• tafamutekwe

      Precisely. How can a bank possess and dispose of a piece of land that is statutorily still regarded as State land? The Minister’s statement though well meant is not credible assurance from a government that has no clear cut land policy with Ministers’ and even the President, crossing each others pathways intermittently. In the event that these pieces of farmland miraculously become bankable collateral then the bone fide owners should be the dispossessed ex-farmers who had title deeds over them not the Johnny-come-lately’s who merely impounded them or were handed the land on a silver platter without even parting with a 5 cent bond coin.

    • Farai

      All this means is that a bunch of party supporters who were given land for free can now take out loans against a free asset and if it isn’t paid back who cares. Therefore, the banks will become the biggest land owners in Zim and this will create an environment for commercial farms to flourish. Mokorkoto government of Zimbabwe this is the best land policy you have ever made.

  • Gary WekuZviyambe

    He said Government was also in the process of remapping farms with financial support from the European Union and the United Nations Development Programme”
    But you always castigate anyone who mentions the EU or UN when it comes to land. Are you saying that only ZANU-PF is allowed to work with the same organizations which they claim are “detractors and evil Europeans”?

  • Ramba

    There is no security of tenure on those farms, anybody can wake up tomorrow to find a new comrade with an offer letter for the property and banks dont feel safe making those properties collateral for loans.

  • the 1st Hokage

    Privatize the land. Problem solved. Upgrade the rights conferred through those leases from personal to real rights, and overnight- institute willing buyer-willing seller, and then we don’t have to debate this issue anymore.

    • Collin Mackenzie

      Are you mad shut up maaaan please be more constructive when making comments don’t just pen off.

      • the 1st Hokage

        My contribution is obviously less sensible than yours. Lol! Ndimi ma dofo apedza Zimbabwe imimi.
        And just to prove it- Ok, tell us which part of privatising land ownership is not constructive? What’s your recommendation? Let’s hear you out.

  • http://mafaro.co.uk/ GENERAL MBEZO

    And it is still a DRAFT!!!

  • Andrea

    The government should fund farmers. They gave them land and did not pay back through GMB for the products(wheat, soy beans, maize) delivered. The government increased the uncertainty and risk of farming so they and not the banks should correct this.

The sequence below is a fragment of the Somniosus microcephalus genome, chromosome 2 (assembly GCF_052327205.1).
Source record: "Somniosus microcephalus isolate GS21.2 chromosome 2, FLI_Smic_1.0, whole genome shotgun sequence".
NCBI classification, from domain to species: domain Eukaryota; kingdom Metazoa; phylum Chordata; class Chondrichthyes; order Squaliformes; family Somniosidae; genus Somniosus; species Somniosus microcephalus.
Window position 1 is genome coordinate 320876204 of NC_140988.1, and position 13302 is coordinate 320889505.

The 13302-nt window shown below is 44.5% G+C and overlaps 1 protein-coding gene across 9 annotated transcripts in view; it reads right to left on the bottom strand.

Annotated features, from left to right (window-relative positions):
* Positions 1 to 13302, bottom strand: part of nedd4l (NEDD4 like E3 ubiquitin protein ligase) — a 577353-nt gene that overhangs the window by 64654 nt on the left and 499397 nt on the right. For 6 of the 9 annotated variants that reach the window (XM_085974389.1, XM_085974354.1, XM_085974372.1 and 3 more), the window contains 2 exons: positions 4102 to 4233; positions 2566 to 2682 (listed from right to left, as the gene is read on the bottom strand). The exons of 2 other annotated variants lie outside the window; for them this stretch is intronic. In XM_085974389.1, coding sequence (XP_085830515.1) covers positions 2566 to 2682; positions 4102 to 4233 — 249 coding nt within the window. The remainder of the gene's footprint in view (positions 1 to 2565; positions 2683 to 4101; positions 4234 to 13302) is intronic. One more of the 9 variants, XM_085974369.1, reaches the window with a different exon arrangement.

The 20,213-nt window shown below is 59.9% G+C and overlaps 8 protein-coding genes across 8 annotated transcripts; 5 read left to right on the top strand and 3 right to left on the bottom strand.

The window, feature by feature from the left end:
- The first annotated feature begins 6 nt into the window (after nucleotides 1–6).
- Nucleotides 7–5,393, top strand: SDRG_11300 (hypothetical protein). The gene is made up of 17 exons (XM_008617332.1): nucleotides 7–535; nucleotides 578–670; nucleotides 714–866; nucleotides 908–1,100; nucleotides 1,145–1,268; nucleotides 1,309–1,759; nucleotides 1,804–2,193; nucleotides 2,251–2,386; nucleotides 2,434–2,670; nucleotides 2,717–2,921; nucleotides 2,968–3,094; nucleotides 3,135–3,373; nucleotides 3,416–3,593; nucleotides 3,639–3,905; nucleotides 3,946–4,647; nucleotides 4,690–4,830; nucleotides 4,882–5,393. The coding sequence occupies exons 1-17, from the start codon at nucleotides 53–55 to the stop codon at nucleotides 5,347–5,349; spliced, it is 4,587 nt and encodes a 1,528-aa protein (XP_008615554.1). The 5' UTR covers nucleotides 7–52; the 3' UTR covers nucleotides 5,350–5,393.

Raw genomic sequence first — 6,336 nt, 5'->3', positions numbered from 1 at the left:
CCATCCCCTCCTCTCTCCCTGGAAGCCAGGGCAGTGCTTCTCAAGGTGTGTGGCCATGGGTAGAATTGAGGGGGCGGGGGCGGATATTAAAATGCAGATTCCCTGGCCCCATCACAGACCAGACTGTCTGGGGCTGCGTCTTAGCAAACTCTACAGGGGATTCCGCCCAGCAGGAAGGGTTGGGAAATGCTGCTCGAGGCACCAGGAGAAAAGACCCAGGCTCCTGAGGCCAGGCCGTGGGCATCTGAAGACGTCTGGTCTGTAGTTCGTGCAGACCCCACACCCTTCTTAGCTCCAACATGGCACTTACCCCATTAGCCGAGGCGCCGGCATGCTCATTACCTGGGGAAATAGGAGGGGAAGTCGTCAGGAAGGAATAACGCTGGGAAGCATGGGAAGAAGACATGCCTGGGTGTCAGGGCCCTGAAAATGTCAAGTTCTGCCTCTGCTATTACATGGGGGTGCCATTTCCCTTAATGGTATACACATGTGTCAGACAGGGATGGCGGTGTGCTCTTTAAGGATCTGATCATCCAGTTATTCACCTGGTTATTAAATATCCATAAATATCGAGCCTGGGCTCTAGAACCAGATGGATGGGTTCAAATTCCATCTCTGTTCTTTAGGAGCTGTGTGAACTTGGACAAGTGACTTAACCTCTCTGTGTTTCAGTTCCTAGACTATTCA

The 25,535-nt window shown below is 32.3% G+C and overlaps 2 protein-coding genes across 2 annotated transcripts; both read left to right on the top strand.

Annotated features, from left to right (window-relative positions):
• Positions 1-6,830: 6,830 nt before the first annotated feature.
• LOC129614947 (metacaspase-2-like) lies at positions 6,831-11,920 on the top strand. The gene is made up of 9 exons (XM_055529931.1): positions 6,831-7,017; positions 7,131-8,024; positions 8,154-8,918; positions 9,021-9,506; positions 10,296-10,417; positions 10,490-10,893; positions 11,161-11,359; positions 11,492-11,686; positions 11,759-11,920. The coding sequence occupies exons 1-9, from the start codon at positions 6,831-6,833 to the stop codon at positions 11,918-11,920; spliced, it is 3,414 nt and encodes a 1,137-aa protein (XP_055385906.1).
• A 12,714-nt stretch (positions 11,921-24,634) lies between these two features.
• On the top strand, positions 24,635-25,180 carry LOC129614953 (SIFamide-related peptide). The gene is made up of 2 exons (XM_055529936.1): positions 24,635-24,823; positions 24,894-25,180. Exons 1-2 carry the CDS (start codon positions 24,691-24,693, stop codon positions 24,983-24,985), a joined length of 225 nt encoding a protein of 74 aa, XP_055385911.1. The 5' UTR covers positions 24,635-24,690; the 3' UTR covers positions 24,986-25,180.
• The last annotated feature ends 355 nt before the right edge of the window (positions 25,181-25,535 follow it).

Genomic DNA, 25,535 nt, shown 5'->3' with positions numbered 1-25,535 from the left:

• succuba

    Farmers should develop a culture of paying back loans. It is a bad culture to default as this will affect economic growth – Chinamasa

    Do you not think government should have heeded this advice some years ago?

  • Stanley Tshoga

    Why are they called 99 year leases? What will happen after 99 years? Is it possible to build a mansion on leased land? Is it possible to build roads and dams? Please educate me. If these questions are not answered then we can safely say all the land has been turned into communal farming. Why is the issue of tittle deeds so sensitive? If there is fear of white farmers coming to buy back land then the government is showing a lot of mistrust on the citizens who occupy the land. If the issues of tittles are solved it wont even take 5 years to be on a successful path again. otherwise we can dream and dream again but nothing will move. Please save your current efforts!

  • Maisvoreva

    After reading the whole article I dont see the bank-ability of it. In any case why wait all the long for some 29th Joint Staff College course to make that announcement? Why not a press conference with all stakeholders present? And BAZ want guestions in writing???? This is recycled trash.

    • masiyambiri

      why BAZ failed to confrim the arrangement btw banks and gvt

  • Fresh

    …..and no comment from banks..until such announcements come from banks not failed politicians, they remain nothing but politicking

  • Zvichapera

    It is not about bankable leases alone CD Minister, it is a whole lot of other issues to with the project viability. Otherwise this will fats track selling of land to banks as most of the beneficiaries of the land reform are presiding over failing projects. If banks are notorious, they will use this to reverse the land reform, but I would like to think that they would not go that route as banks are rung with at lease some level headed people. I mean banks with real money.

  • Zvichapera

    It will be interesting to see how banks can fund the bogus farming activities, when they can not fund industries. This Minister should be just serous for once. They are now finished with diamonds and now they are on looting banks through bogus farming deals. Time will tell.